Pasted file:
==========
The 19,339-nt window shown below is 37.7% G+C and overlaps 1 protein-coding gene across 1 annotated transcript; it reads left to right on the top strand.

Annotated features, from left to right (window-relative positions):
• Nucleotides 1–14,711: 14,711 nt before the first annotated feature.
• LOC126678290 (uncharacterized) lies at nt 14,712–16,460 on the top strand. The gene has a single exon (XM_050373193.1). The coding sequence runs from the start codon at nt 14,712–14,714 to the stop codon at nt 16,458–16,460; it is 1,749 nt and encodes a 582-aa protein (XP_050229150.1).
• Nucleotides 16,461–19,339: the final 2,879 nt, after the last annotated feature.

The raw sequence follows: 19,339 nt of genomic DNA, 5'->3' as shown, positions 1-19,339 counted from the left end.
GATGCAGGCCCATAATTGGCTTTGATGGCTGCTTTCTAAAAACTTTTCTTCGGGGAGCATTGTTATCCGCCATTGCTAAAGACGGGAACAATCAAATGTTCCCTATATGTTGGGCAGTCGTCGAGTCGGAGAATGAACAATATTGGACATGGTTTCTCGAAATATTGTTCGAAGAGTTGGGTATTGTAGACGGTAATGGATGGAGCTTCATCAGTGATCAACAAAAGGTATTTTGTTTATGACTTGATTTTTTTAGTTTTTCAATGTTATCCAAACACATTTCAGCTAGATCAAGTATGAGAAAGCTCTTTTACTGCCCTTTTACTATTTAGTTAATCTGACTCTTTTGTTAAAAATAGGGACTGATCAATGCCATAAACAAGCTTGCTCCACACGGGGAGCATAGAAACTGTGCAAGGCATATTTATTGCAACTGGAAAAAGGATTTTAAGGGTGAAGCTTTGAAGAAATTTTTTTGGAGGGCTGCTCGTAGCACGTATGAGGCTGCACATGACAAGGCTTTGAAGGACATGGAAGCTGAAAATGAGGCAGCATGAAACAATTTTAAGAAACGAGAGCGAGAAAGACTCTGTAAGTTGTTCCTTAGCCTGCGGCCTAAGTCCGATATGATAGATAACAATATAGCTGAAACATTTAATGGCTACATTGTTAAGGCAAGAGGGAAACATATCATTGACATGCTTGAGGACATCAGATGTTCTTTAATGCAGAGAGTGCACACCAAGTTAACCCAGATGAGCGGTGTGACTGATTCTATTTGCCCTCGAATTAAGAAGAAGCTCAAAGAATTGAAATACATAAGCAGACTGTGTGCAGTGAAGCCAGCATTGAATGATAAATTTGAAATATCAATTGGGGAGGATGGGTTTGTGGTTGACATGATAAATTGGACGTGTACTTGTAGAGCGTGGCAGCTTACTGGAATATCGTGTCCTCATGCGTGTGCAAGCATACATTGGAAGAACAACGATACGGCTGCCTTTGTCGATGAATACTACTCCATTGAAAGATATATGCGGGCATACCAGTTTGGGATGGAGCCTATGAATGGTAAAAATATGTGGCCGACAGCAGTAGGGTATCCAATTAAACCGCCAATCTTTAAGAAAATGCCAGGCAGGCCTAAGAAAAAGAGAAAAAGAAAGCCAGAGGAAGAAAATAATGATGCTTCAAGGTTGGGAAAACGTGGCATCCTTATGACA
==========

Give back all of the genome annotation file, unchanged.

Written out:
The 19,339-nt window shown below is 37.7% G+C and overlaps 1 protein-coding gene across 1 annotated transcript; it reads left to right on the top strand.

Annotated features, from left to right (window-relative positions):
• Nucleotides 1–14,711: 14,711 nt before the first annotated feature.
• LOC126678290 (uncharacterized) lies at nt 14,712–16,460 on the top strand. The gene has a single exon (XM_050373193.1). The coding sequence runs from the start codon at nt 14,712–14,714 to the stop codon at nt 16,458–16,460; it is 1,749 nt and encodes a 582-aa protein (XP_050229150.1).
• Nucleotides 16,461–19,339: the final 2,879 nt, after the last annotated feature.

The raw sequence follows: 19,339 nt of genomic DNA, 5'->3' as shown, positions 1-19,339 counted from the left end.
GATGCAGGCCCATAATTGGCTTTGATGGCTGCTTTCTAAAAACTTTTCTTCGGGGAGCATTGTTATCCGCCATTGCTAAAGACGGGAACAATCAAATGTTCCCTATATGTTGGGCAGTCGTCGAGTCGGAGAATGAACAATATTGGACATGGTTTCTCGAAATATTGTTCGAAGAGTTGGGTATTGTAGACGGTAATGGATGGAGCTTCATCAGTGATCAACAAAAGGTATTTTGTTTATGACTTGATTTTTTTAGTTTTTCAATGTTATCCAAACACATTTCAGCTAGATCAAGTATGAGAAAGCTCTTTTACTGCCCTTTTACTATTTAGTTAATCTGACTCTTTTGTTAAAAATAGGGACTGATCAATGCCATAAACAAGCTTGCTCCACACGGGGAGCATAGAAACTGTGCAAGGCATATTTATTGCAACTGGAAAAAGGATTTTAAGGGTGAAGCTTTGAAGAAATTTTTTTGGAGGGCTGCTCGTAGCACGTATGAGGCTGCACATGACAAGGCTTTGAAGGACATGGAAGCTGAAAATGAGGCAGCATGAAACAATTTTAAGAAACGAGAGCGAGAAAGACTCTGTAAGTTGTTCCTTAGCCTGCGGCCTAAGTCCGATATGATAGATAACAATATAGCTGAAACATTTAATGGCTACATTGTTAAGGCAAGAGGGAAACATATCATTGACATGCTTGAGGACATCAGATGTTCTTTAATGCAGAGAGTGCACACCAAGTTAACCCAGATGAGCGGTGTGACTGATTCTATTTGCCCTCGAATTAAGAAGAAGCTCAAAGAATTGAAATACATAAGCAGACTGTGTGCAGTGAAGCCAGCATTGAATGATAAATTTGAAATATCAATTGGGGAGGATGGGTTTGTGGTTGACATGATAAATTGGACGTGTACTTGTAGAGCGTGGCAGCTTACTGGAATATCGTGTCCTCATGCGTGTGCAAGCATACATTGGAAGAACAACGATACGGCTGCCTTTGTCGATGAATACTACTCCATTGAAAGATATATGCGGGCATACCAGTTTGGGATGGAGCCTATGAATGGTAAAAATATGTGGCCGACAGCAGTAGGGTATCCAATTAAACCGCCAATCTTTAAGAAAATGCCAGGCAGGCCTAAGAAAAAGAGAAAAAGAAAGCCAGAGGAAGAAAATAATGATGCTTCAAGGTTGGGAAAACGTGGCATCCTTATGACA